The Nazis started the Holocaust with the disabled, who they felt were burdens on society, and had flawed genes that shouldn’t be passed on. Is that where we’re headed?


 

The Washington Post has some excellent stories about this issue:

If Jason Chaffetz wants to compare health care to iPhones, let’s do it the right way

“Under the standard individual plan referenced above, that works out to about $18,000 in premiums and out-of-pocket expenses over two years. Or, for that span, the price of 23 iPhones.”

“Chaffetz’s iPhone argument comes as the GOP is pitching a replacement for the Affordable Care Act that would offer tax credits for individuals under certain income thresholds. In the scenario above, if you are under 30 years old and make less than $75,000 a year, you’d be eligible for $2,000 in tax credits to help offset your expenses. That would take $4,000 out of your $18,000 two-year bill, leaving you on the hook for $14,000, knocking the price down to 18 iPhones.”

 

Laziness isn’t why people are poor. And iPhones aren’t why they lack health care.

“To believe that poverty is a result of immorality or irresponsibility helps people believe it can’t happen to them. But it can happen to them (and to me and to you). Poverty in the United States is common, and according to the Census Bureau, over a three-year period, about one-third of all U.S. residents slip below the poverty line at least once for two months or more.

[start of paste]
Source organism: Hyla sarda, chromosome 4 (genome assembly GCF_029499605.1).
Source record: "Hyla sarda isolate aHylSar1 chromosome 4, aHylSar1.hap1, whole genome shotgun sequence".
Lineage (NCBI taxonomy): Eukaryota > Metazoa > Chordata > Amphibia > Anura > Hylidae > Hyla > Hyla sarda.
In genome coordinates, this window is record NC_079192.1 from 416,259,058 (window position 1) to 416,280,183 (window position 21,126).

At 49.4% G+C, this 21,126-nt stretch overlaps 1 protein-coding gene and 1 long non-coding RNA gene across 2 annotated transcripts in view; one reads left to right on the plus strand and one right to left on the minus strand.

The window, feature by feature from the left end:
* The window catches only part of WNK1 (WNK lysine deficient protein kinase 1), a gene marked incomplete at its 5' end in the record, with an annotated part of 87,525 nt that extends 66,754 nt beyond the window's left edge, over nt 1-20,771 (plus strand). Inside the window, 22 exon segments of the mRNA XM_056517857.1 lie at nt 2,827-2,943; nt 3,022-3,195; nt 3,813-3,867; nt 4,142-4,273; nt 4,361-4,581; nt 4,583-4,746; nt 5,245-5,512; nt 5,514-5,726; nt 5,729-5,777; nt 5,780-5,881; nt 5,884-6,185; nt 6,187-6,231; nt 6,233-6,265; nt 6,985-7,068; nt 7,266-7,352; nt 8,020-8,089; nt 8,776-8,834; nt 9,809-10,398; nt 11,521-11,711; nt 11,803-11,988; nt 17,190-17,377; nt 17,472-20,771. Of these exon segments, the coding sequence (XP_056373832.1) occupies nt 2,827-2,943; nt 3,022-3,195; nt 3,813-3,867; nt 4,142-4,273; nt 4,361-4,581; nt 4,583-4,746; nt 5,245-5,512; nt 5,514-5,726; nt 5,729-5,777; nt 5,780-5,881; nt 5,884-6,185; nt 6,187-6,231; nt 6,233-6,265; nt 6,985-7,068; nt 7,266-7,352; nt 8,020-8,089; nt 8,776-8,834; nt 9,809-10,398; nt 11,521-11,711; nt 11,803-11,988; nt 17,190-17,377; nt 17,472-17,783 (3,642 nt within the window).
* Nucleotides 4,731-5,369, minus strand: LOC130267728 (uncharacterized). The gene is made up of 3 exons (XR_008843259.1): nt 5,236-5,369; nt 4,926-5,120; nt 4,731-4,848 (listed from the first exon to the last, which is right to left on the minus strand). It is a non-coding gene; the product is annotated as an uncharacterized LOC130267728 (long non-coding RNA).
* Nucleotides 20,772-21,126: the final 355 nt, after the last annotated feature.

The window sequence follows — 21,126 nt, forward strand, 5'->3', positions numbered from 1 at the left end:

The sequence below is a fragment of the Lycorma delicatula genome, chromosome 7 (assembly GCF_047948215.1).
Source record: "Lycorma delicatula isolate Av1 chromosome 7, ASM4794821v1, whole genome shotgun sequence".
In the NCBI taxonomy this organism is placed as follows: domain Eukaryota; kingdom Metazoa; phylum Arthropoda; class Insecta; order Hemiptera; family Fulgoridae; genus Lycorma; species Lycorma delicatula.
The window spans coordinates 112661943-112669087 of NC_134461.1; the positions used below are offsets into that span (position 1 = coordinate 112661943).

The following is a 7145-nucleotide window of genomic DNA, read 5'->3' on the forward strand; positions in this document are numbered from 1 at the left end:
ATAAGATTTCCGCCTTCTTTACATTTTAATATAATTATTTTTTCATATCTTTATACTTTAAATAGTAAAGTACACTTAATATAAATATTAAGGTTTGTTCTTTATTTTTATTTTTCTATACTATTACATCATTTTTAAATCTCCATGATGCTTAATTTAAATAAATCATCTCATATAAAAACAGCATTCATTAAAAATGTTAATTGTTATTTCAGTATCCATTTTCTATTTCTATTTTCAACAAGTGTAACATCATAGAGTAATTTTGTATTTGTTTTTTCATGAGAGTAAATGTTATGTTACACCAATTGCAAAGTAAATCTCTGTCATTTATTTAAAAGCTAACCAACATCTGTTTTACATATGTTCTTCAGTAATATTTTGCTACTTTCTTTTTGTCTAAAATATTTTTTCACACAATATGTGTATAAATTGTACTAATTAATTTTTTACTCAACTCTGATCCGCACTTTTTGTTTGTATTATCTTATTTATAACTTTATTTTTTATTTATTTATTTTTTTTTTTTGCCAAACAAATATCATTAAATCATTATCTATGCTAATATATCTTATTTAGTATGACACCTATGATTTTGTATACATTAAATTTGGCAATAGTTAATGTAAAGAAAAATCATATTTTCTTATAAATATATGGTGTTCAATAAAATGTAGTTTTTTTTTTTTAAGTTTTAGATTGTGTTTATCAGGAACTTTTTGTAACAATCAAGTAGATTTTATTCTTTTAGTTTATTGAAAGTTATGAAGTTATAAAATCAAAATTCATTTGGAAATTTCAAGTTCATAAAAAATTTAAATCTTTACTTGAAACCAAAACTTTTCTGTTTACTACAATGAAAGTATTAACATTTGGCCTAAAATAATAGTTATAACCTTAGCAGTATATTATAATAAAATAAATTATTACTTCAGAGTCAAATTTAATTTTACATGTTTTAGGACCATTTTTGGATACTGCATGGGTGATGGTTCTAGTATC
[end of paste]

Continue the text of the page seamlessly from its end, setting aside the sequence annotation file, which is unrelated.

Third — and conveniently, perhaps, for people like Chaffetz or House Speaker Paul D. Ryan (R-Wis.) — this stubborn insistence that people could have more money or more health care if only they wanted them more absolves the government of having to intervene and use its power on their behalf. In this way of thinking, reducing access to subsidized health insurance isn’t cruel, it’s responsible, a form of tough love in which people are forced to make good choices instead of bad ones. This is both patronizing and, of course, a gross misreading of the actual outcome of laws like these.”


 

Some Statistics: From  Who Is Poor?

Does poverty “discriminate”?

The official national poverty rate represents an average over the entire population, and does not really indicate who is well-off and who is worse off. Blacks and Hispanics, for example, have poverty rates that greatly exceed the overall average. The poverty rate for all blacks and Hispanics remained near 30 percent during the 1980s and mid-1990s, while the overall poverty rate was closer to 15 percent. Thereafter the poverty rates of these two groups began to fall, though they remained high.

In 2000, the rate for blacks dropped to 22.1 percent and for Hispanics to 21.2 percent—the lowest rate for both groups since the United States began measuring poverty. Meanwhile, the overall poverty rate was about half those rates, at 11.3 percent. By 2014, however, the poverty rate for blacks had risen to 26.2 percent and for persons of Hispanic origin, who can be of any race, the poverty rate was up to 23.6 percent. The rate for the overall population was 14.8 percent.